Converting Thunderbird from POP to IMAP

Computers, smartphones, and tablets seem to be getting more popular around my house, and my car, and people’s pockets, and… well, you get the picture. The end result is that there is a need to access E-mail messages in a more efficient manner on the multiple devices than by using POP. Everyone tells me that IMAP is the only way to go, so it’s time to switch up my E-mail system and give IMAP a try.

My preferred E-mail client for the computer is Thunderbird since I can use the same program, and many of the same data files, on both Linux and Windows. So, the starting point for the exercise is to switch the Linux version of Thunderbird to use an IMAP server.

The help file on the Mozilla Support web site indicates that the first step is to disable the existing POP account. Navigate to Edit – Account Settings – Server Settings and uncheck the boxes labeled “Check for new messages at startup” and “Check for new messages every 10 minutes”. Essentially, this stops Thunderbird from accessing the E-mail server while we work on setting up a new IMAP account. We will remove the old POP account at a later stage in the switchover process.

The next step is to establish a new account that will access the E-mail server using IMAP instead of POP. However, we probably want to retain the same account name that we used initially for the POP account so, before we actually set up an IMAP account, let’s rename the old POP account. In Account Settings, click on the Account Name of the POP account, and add “old” in front of the name (e.g. change AlanMail to oldAlanMail). Restart Thunderbird at this point and observe that the E-mail account has been renamed.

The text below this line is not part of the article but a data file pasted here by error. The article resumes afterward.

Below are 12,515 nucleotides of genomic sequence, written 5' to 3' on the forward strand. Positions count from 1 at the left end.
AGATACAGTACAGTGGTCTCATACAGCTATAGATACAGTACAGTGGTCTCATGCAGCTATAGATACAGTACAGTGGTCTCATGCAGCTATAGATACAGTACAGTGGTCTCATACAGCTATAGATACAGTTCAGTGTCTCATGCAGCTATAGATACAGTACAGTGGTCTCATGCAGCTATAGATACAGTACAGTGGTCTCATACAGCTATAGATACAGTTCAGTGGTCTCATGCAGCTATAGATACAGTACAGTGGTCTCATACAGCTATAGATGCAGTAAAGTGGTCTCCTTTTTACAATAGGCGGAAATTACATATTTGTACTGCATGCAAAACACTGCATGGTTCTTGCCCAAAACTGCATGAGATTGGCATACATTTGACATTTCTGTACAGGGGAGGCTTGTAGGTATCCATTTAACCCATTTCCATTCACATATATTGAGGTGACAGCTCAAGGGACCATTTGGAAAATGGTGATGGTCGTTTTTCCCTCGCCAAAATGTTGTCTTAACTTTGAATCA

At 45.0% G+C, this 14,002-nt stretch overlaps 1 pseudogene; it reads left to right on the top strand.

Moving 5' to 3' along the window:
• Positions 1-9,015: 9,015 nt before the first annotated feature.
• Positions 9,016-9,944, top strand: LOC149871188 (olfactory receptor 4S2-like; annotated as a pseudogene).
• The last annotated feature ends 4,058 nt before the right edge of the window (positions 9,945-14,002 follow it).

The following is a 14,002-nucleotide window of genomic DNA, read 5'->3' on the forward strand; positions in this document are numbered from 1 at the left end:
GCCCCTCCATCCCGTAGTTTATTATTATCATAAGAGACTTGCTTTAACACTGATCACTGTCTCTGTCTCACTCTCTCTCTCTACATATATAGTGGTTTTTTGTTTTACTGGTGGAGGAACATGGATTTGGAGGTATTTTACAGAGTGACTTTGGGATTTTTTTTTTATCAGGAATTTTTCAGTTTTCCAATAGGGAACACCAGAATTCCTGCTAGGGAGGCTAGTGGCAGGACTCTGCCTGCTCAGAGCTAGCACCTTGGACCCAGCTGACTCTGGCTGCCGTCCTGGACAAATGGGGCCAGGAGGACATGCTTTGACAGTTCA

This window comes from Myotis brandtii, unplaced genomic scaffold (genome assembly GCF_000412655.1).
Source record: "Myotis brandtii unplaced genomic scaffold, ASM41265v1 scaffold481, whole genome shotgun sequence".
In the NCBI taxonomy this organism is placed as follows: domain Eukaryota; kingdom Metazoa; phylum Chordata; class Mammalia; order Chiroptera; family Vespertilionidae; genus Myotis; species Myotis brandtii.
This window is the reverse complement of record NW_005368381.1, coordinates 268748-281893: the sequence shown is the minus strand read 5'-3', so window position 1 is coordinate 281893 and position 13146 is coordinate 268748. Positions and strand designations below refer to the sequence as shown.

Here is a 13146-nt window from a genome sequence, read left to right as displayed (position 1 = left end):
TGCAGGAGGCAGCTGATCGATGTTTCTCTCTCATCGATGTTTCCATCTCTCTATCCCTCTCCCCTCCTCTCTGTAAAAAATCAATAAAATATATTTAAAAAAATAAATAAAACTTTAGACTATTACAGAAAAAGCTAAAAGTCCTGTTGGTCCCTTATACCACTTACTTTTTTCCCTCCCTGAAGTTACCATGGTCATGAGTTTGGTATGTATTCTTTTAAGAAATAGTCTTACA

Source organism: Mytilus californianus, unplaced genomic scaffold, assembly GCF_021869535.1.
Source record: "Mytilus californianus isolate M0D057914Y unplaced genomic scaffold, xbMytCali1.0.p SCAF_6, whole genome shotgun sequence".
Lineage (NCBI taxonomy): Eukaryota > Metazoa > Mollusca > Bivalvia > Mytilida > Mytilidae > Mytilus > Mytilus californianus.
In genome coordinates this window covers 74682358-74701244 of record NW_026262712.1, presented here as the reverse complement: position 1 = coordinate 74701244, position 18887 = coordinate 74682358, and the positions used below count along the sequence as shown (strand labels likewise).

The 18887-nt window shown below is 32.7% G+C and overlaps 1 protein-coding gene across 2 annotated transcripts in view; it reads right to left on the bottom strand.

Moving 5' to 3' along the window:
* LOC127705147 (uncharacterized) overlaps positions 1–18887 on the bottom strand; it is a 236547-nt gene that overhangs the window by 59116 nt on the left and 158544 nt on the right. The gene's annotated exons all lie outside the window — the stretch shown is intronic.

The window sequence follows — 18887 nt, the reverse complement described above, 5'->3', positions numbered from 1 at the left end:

In my case, one further setup process was required before I established a new IMAP account. I have a dedicated data partition on my computer’s hard disk, and use a folder named thunderbird on this disk to store all my E-mail messages. In addition to retaining the original AlanMail account name, I also want to be able to use the same thunderbird folder to store messages related to the new IMAP account.

However, Thunderbird won’t allow the same folder to be used on a second account. The solution is to rename the original folder to oldthunderbird and assign this to the oldAlanMail account. This frees up the folder name thunderbird for use with the new IMAP account. Rename the mail folder to oldthunderbird in the file manager (e.g. Caja). Then, in Thunderbird’s Account Settings – Server Settings, go to the “Local directory” text box and use the Browse button to set the oldthunderbird folder as the location in which to store messages. Restart Thunderbird to establish the folder assignment.

Now, we can set up a “new” account, named AlanMail (note that this is how we retain our existing account name), and point this to our ISP’s IMAP mail server. So, go back to Account Settings, click on Account Actions at the bottom of the dialogue box and select Add Mail Account.